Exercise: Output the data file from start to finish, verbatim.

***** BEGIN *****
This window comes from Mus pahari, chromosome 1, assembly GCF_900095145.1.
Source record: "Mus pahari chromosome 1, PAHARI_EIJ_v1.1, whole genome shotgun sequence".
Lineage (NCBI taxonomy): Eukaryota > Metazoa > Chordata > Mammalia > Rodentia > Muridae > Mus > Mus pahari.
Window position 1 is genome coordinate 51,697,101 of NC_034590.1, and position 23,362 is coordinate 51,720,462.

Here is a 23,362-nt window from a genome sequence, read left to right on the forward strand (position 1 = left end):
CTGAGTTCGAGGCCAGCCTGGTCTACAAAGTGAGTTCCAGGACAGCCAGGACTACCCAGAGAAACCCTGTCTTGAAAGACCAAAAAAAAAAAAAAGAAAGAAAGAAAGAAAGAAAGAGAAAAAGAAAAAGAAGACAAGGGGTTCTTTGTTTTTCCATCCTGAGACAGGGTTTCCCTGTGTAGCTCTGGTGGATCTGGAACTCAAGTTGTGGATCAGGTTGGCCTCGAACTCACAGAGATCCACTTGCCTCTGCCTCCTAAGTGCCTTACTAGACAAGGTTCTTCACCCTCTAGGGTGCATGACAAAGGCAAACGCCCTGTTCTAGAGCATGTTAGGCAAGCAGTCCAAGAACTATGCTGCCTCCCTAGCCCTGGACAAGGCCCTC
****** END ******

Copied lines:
This window comes from Mus pahari, chromosome 1, assembly GCF_900095145.1.
Source record: "Mus pahari chromosome 1, PAHARI_EIJ_v1.1, whole genome shotgun sequence".
Lineage (NCBI taxonomy): Eukaryota > Metazoa > Chordata > Mammalia > Rodentia > Muridae > Mus > Mus pahari.
Window position 1 is genome coordinate 51,697,101 of NC_034590.1, and position 23,362 is coordinate 51,720,462.

Here is a 23,362-nt window from a genome sequence, read left to right on the forward strand (position 1 = left end):
CTGAGTTCGAGGCCAGCCTGGTCTACAAAGTGAGTTCCAGGACAGCCAGGACTACCCAGAGAAACCCTGTCTTGAAAGACCAAAAAAAAAAAAAAGAAAGAAAGAAAGAAAGAAAGAGAAAAAGAAAAAGAAGACAAGGGGTTCTTTGTTTTTCCATCCTGAGACAGGGTTTCCCTGTGTAGCTCTGGTGGATCTGGAACTCAAGTTGTGGATCAGGTTGGCCTCGAACTCACAGAGATCCACTTGCCTCTGCCTCCTAAGTGCCTTACTAGACAAGGTTCTTCACCCTCTAGGGTGCATGACAAAGGCAAACGCCCTGTTCTAGAGCATGTTAGGCAAGCAGTCCAAGAACTATGCTGCCTCCCTAGCCCTGGACAAGGCCCTC